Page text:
ALPHA AND OMEGA
‘Consider the Apostle and High Priest of our profession, Christ Jesus; Who was faithful to Him that appointed Him.’
Christ Himself shall be the Alpha and Omega of our message. Upon Him we fix our gaze.
I. The influence of Jesus Christ has ever been a personal one.—The Church is His Body. He is its Head. Contact with Him is the guarantee of its vitality. All down the ages, ‘What think ye of Christ?’ has been made the main test of orthodoxy. Deep into the mind of Christendom has been wrought the conviction that to reject the transcendent claims of the Son of Man is to leave in the system He founded nothing worth contending for.
II. It is in virtue of this Divine Personality in which it is centred that our creed becomes a power, a life. It is this, too, which raises our personal assent to that creed above the level of mere opinion. Christianity empowers while it enlightens; and it can do this because its Lord is ‘the power of God’ as well as ‘the wisdom of God.’
III. How sacred becomes the whole of life in the thought of its consecration to the service of our High Priest.
IV. If we are to be men of power, we must make much of Christ: consider we Him our Apostle and High Priest; confess we Him; place we His Name above every other name. Ask we to-day for a strengthened realisation of the inexhaustible reserve of grace hidden in Him for our personal and ministerial needs.
V. A closing reflection is drawn from the kind of evidence St. Thomas demanded before accepting the truth of His risen Lord’s identity: ‘Except I shall see in His hands the print of the nails.’ Kindred evidence the world’s doubters have a right to demand. The visible stigmata in hands and feet of our crucifixion to the world, to self, and to sin. This is a reasonable demand, and alas for the Christian life when this demand is in no sense met. ‘The voice is Jacob’s voice; but the hands are the hands of Esau.’ Is it ever so with us? If so, God forgive us.
Bishop Alfred Pearson.
CHRIST AND MOSES
‘Wherefore, holy brethren … consider … Christ Jesus; Who was faithful … as also Moses was faithful … Whose house are we, if we hold fast the confidence and the rejoicing of the hope firm unto the end.’
The Hebrew Christians, on account of their oneness with Christ, are recognised as ‘holy brethren’; and they are invited earnestly to contemplate Christ Jesus their Prophet and Priest, so that they might make secure their heavenly calling.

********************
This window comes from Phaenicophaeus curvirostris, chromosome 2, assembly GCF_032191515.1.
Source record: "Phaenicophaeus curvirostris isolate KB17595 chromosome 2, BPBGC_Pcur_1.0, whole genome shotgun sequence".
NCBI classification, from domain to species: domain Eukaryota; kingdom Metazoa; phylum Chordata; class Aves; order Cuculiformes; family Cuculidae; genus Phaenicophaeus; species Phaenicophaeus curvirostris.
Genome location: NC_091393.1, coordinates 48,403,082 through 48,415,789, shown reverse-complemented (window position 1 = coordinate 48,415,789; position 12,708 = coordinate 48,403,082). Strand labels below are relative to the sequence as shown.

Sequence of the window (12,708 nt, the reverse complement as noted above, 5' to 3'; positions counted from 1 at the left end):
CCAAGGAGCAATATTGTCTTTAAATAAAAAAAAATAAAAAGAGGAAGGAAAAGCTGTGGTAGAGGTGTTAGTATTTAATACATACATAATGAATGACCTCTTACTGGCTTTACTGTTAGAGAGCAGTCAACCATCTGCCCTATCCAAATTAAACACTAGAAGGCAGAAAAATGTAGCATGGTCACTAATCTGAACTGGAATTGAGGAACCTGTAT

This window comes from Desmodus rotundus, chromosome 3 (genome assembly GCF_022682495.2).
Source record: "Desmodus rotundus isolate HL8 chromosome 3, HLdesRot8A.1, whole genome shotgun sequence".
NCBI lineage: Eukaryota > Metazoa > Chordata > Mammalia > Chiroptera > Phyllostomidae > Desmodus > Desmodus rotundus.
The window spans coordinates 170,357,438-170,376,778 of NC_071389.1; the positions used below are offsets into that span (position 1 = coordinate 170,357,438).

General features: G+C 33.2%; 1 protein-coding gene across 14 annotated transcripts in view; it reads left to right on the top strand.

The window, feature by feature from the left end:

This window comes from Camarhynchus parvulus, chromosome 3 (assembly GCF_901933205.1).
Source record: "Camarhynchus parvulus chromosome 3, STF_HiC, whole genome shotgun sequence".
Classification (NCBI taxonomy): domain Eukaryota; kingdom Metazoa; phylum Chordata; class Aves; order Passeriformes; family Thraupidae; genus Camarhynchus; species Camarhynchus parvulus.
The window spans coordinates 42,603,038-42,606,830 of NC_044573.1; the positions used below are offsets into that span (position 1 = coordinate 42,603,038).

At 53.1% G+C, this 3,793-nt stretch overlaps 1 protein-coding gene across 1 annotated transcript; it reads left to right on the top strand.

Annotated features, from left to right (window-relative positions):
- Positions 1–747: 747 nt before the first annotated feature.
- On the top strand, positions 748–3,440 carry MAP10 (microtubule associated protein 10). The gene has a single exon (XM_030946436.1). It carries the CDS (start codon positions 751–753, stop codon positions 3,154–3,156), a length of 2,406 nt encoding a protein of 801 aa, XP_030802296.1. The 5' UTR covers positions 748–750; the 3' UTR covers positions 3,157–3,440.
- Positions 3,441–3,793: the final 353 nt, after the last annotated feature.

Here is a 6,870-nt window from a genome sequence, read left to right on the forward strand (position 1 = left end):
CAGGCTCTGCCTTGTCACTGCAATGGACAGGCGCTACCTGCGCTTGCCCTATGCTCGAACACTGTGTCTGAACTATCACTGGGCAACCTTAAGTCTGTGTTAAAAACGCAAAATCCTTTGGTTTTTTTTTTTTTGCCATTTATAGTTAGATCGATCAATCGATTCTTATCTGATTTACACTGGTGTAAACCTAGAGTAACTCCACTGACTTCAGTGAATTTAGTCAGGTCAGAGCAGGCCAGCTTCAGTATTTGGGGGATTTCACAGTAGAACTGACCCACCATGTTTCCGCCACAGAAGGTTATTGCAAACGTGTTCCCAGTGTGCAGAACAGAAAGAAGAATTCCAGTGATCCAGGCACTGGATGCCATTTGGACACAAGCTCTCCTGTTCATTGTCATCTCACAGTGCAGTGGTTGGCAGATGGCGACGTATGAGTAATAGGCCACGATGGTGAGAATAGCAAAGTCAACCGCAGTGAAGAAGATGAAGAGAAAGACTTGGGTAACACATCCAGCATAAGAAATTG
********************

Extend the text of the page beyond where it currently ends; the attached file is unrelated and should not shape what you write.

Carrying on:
I. The eminence of Moses.—‘Moses was faithful to Him that appointed him in all his house.’ Moses was inspired by God, and in all things was true to this inspiration. ‘Faithful’ as the giver of the moral Law; ‘faithful’ as the grand legislator of Israel; ‘faithful’ in all the appointments of worship and sacrifice. In the text Moses is compared for faithfulness to God with Christ Himself. The ministry of Moses was inferior to that of Jesus as the blade is inferior to the ear, or the ear to the full corn in the ear.
II. The superiority of Christ to Moses.—All the world, with the exception of a few shallow critics, has recognised in Moses one of the kings of men, one of the wonderful few by whom the world has been fashioned. Still the Apostle does not hesitate to claim the pre-eminence for Christ, and he suggests several particulars which prove and illustrate that pre-eminence.
(a) Christ is the founder of the Church, of which Moses was but a member. ‘For this Man was counted worthy of more glory than Moses, inasmuch as he who hath builded the house hath more honour than the house.’ The sense of which is: ‘Christ was the incarnate eternal Son, He by Whom are all things, by Whom also the house of Israel, the theocracy, was established’ (Ebrard). Moses was but a part of the Church.
(b) Christ is a son where Moses was but a servant. ‘Moses was faithful as a servant, but Christ as a Son.’
(c) The Church of Christ is spiritual, in contradistinction to the ritualism of the Mosaic period. ‘Whose house are we.’ This intimates the thoroughly personal, inward, and spiritual nature of the Christian Church.
(d) The Church of Christ is final; the dispensation of Moses was only a prefiguration and prophecy. ‘The whole office and service of Moses was comprised in laying down a testimony, which pointed to the necessity of a future, more perfect revelation of God’ (Ebrard). That more perfect revelation of God we have in Jesus Christ.
III. The condition of acceptance.—‘If we hold fast the confidence and the rejoicing of the hope firm unto the end.’
(a) Steadfast faith. ‘If we hold fast the confidence.’ Full and undisturbed confidence.
(b) Joyful hope. ‘The boasting of hope’ (Delitzsch). Although appearances are often against the Christian, and he may be poor and despised and afflicted, yet he is rich in hope, and this hope he must hold without misgiving.
(c) Enduring to the end. And this faith and hope we must hold ‘firm unto the end.’ If we renounce our faith in Christ we lose all.
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Nisbet, James. "Commentary on Hebrews 3". Church Pulpit Commentary. https://www.studylight.org/
the Third Week after Epiphany